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With the rapid implementation of universal newborn hearing screening (UNHS) programs, a test of middle-ear function for infants is urgently needed. Recent evidence suggests that 1 kHz tympanometry may be effective. Normative data are presented for newborn intensive care unit (NICU) graduates tested at a mean age of 3.9 weeks (Study 1) and full-term infants(More)
The normal maturational course of tympanometric shape, static aural acoustic admittance and ear canal wall characteristics were investigated in healthy infants, who were followed at various time intervals in the first 4 months of life. Susceptance and conductance tympanograms were recorded from both ears of each subject at four probe frequencies or more. In(More)
Tympanograms were obtained from normal preschool and adult subjects with a prototype hand-held tympanometer to obtain normative values for four tympanometric variables: static admittance, equivalent ear canal volume, tympanometric peak pressure, and gradient. Effects of age group, sex, and pump speed (200 or 400 daPa/s) were determined. The results were(More)
Acoustic impedance/reflectance measurements were made at various ear-canal pressures in 20 subjects with a clinical acoustic immittance instrument and an experimental impedance/reflectance system. Measurements were made over a frequency range of 226-2000 Hz with the clinical system and 125-11,310 Hz with the experimental system. For frequencies < or = 2.0(More)
This investigation was undertaken to explore the feasibility of screening for hearing impairment in an intensive care nursery population with a combined acoustic stapedius reflex-ABR approach. Acoustic reflex threshold measurements (AR) were made on intensive care nursery patients in an existing ABR screening program. Pass-fail results were determined for(More)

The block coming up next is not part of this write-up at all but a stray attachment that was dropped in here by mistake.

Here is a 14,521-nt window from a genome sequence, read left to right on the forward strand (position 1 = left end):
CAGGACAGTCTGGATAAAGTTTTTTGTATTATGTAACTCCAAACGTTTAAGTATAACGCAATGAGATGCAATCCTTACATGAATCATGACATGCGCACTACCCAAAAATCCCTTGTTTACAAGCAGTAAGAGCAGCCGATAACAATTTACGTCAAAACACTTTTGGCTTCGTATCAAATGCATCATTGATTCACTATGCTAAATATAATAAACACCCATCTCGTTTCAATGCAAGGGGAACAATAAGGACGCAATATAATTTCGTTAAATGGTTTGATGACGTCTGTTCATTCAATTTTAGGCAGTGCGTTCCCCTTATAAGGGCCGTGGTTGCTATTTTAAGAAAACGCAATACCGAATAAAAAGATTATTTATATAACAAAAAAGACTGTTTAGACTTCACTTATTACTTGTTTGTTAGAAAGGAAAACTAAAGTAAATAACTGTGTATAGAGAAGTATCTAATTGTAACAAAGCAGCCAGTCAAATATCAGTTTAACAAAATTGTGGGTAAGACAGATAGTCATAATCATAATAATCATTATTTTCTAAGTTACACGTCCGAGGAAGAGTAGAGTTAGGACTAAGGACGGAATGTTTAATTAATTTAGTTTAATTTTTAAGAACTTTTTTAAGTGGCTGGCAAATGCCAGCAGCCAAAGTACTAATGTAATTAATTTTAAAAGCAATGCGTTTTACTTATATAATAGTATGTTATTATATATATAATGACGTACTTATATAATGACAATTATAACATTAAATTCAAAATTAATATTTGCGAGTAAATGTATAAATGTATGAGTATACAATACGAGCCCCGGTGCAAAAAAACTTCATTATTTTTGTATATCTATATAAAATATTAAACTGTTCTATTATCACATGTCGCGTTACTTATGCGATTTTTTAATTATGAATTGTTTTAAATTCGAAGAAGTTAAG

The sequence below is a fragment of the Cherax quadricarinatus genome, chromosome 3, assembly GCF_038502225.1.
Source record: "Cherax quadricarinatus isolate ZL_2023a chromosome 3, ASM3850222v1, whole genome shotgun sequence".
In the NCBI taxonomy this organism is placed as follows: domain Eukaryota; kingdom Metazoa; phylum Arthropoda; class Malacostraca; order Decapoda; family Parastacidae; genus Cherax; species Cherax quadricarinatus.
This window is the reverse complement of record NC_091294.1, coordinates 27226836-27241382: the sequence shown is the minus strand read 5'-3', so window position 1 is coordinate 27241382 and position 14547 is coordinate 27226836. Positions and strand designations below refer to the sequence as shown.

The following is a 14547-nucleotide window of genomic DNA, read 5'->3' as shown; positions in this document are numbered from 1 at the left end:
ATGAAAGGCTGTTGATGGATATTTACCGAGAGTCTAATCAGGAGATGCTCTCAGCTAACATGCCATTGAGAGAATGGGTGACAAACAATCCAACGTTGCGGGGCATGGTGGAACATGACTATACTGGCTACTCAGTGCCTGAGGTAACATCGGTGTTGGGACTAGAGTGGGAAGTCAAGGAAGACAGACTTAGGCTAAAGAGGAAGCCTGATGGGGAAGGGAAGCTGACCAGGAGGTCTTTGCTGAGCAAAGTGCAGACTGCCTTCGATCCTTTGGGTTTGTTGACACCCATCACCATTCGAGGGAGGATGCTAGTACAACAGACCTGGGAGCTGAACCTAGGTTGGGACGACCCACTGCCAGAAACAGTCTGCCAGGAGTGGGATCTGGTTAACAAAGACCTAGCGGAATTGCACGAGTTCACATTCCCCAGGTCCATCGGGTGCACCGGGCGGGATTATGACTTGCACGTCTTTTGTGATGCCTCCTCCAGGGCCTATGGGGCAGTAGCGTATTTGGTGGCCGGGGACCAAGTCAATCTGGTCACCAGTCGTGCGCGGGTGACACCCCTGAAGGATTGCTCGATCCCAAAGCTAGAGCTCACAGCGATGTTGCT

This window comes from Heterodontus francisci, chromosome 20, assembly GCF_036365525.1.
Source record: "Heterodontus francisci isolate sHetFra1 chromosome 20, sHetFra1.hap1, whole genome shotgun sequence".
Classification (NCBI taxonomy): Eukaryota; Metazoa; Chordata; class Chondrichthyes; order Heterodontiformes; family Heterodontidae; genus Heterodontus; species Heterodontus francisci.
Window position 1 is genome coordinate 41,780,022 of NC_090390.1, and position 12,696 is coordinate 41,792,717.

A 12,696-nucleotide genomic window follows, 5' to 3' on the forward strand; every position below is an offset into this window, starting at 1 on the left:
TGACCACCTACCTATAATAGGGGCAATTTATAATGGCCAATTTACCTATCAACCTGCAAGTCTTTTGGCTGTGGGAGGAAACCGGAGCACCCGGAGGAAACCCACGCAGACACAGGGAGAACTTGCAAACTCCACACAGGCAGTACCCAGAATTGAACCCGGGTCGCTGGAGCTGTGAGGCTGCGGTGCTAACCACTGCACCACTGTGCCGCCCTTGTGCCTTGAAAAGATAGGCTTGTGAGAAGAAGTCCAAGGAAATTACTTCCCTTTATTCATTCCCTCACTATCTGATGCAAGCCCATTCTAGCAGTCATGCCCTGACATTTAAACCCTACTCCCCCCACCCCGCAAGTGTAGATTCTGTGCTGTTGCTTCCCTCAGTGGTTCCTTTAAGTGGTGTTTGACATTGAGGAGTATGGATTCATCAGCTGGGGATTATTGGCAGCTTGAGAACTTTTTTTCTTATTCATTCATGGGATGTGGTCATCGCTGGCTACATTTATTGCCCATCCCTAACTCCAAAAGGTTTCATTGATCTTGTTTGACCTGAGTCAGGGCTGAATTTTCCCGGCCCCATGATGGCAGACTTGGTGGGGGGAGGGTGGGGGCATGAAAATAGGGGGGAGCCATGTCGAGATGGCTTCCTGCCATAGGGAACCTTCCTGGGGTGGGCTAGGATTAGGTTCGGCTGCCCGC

As audiology strives for cost containment, standardization, accuracy of tests, and accountability, greater use of automated tests is likely. Highly skilled audiologists employ quality control factors that contribute to test accuracy, but they are not formally included in test protocols, resulting in a wide range of accuracy, owing to the various skill and(More)
OBJECTIVE The objectives were to measure the occlusion effect produced by three earphones-circumaural, supra-aural, and insert-and to compare air- and bone-conduction thresholds obtained with manual and automated methods for subjects with sensorineural hearing loss. DESIGN Acoustic and psychoacoustic occlusion effects were measured with each earphone.(More)
PURPOSE The rationale for automating pure-tone audiometry based on the need for hearing tests and the capacity of audiologists to provide testing is presented. The personnel time savings from automated testing are analyzed. Some possible effects of automated testing on the profession are explored. METHOD Need for testing was based on prevalence of hearing(More)